“High Profile Diseases” are written by individual NPRC Core Scientists who are experts in the specific subject of each article. Before publication on the website, each article is reviewed by representatives of all seven NPRCs.
Mark Slifka (ONPRC)
West Nile virus (WNV) is a mosquito-borne flavivirus that has become endemic in the United States. From 1999–2012, there have been 37,088 reported cases of WNV and 1,549 deaths, resulting in a 4.2% case-fatality rate. Despite development of effective WNV vaccines for horses, there is no licensed vaccine to prevent human WNV infection. Several vaccines have been tested in preclinical studies, and to date there have been eight clinical trials, with promising results in terms of safety and induction of antiviral immunity. Although mass vaccination is unlikely to be cost effective, implementation of a targeted vaccine program may be feasible if a safe and effective vaccine can be brought to market.
NHP provide an important resource for WNV vaccine development due to the similarities of NHP and human immune response to this viral pathogen. This attribute allows direct comparisons of vaccine antigens, delivery systems and adjuvants that may predict the potency and specificity of responses and potential correlates of protection prior to the clinical development stage. Although NHP do not typically present with clinical signs of disease after experimental WNV infection, recent studies (B.E. Verstrepen et al. PLoS Neg Trop Dis 2014;8:e2797) have found that rhesus macaques and common marmosets are susceptible to infection with a virulent European strain of WNV (WNV-Ita09) and present with higher levels of viremia/RNAemia than that observed in previous studies that used the WNV-NY99 strain of virus. Both models of WNV infection are deserving of further study, especially in terms of testing the efficacy of future WNV vaccines and therapeutics.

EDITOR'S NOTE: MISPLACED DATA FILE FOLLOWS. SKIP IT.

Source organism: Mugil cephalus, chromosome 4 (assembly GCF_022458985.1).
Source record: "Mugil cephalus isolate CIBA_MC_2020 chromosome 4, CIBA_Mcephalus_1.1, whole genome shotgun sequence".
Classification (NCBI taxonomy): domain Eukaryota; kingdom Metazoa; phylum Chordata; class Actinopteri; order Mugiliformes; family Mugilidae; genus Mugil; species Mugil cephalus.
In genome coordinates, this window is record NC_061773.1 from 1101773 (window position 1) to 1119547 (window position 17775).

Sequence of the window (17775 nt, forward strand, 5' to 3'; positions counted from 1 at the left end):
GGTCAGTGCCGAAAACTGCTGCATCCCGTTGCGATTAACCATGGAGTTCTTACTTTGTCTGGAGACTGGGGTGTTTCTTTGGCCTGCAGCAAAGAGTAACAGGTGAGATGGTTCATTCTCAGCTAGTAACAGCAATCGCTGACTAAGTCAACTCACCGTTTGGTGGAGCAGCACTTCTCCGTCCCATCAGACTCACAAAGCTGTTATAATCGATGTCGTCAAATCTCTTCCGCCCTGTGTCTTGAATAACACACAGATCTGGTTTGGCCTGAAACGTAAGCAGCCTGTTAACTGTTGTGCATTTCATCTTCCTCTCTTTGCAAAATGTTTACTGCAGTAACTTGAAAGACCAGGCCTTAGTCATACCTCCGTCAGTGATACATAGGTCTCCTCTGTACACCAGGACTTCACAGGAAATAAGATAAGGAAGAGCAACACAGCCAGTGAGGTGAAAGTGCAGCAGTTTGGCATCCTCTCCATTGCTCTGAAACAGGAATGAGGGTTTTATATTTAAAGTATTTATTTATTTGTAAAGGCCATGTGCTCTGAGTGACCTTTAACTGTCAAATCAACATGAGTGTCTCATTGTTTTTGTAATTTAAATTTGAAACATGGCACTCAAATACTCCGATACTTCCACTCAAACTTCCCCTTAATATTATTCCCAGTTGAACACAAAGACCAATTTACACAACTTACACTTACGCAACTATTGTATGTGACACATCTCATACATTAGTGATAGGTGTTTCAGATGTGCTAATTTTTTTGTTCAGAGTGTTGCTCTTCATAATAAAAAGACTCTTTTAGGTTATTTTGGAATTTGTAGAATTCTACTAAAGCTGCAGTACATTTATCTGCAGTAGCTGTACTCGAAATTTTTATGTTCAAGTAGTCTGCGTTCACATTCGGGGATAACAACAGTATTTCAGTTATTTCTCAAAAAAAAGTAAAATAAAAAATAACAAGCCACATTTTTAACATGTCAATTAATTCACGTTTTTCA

O'Neal JT, Upadhyay AA, Wolabaugh A, Patel NB, Bosinger SE, Suthar MS
West Nile Virus-Inclusive Single-Cell RNA Sequencing Reveals Heterogeneity in theType I Interferon Response within Single Cells.
J Virol. 2019 Mar 5;93(6). pii: JVI.01778-18. doi: 10.1128/JVI.01778-18. Print2019 Mar 15. 2019.
Quintel BK, Thomas A, Poer DeRaad DE, Slifka MK, Amanna IJ
Advanced oxidation technology for the development of a next-generationinactivated West Nile virus vaccine.
Vaccine. 2019 Jul 9;37(30):4214-4221. doi: 10.1016/j.vaccine.2018.12.020. Epub2018 Dec 31. 2019.
Roe K, Giordano D, Young LB, Draves KE, Holder U, Suthar MS, Gale M Jr, Clark EA
Dendritic cell-associated MAVS is required to control West Nile virus replicationand ensuing humoral immune responses.
PLoS One. 2019 Jun 26;14(6):e0218928. doi: 10.1371/journal.pone.0218928.eCollection 2019. 2019.
Tisoncik-Go J, Gale M Jr
Microglia in Memory Decline from Zika Virus and West Nile Virus Infection.
Trends Neurosci. 2019 Sep 5. pii: S0166-2236(19)30159-6. doi:10.1016/j.tins.2019.08.009. 2019.
Woods CW, Sanchez AM, Swamy GK, McClain MT, Harrington L, Freeman D, Poore EA, Slifka DK, Poer DeRaad DE, Amanna IJ, Slifka MK, Cai S, Shahamatdar V, Wierzbicki MR, Amegashie C, Walter EB
An observer blinded, randomized, placebo-controlled, phase I dose escalationtrial to evaluate the safety and immunogenicity of an inactivated West Nile virus Vaccine, HydroVax-001, in healthy adults.
Vaccine. 2019 Jul 9;37(30):4222-4230. doi: 10.1016/j.vaccine.2018.12.026. Epub2019 Jan 18. 2019.
April 10, 2015
California drought linked to West Nile virus outbreak
September 22, 2014
In California, Less Water Means More West Nile Virus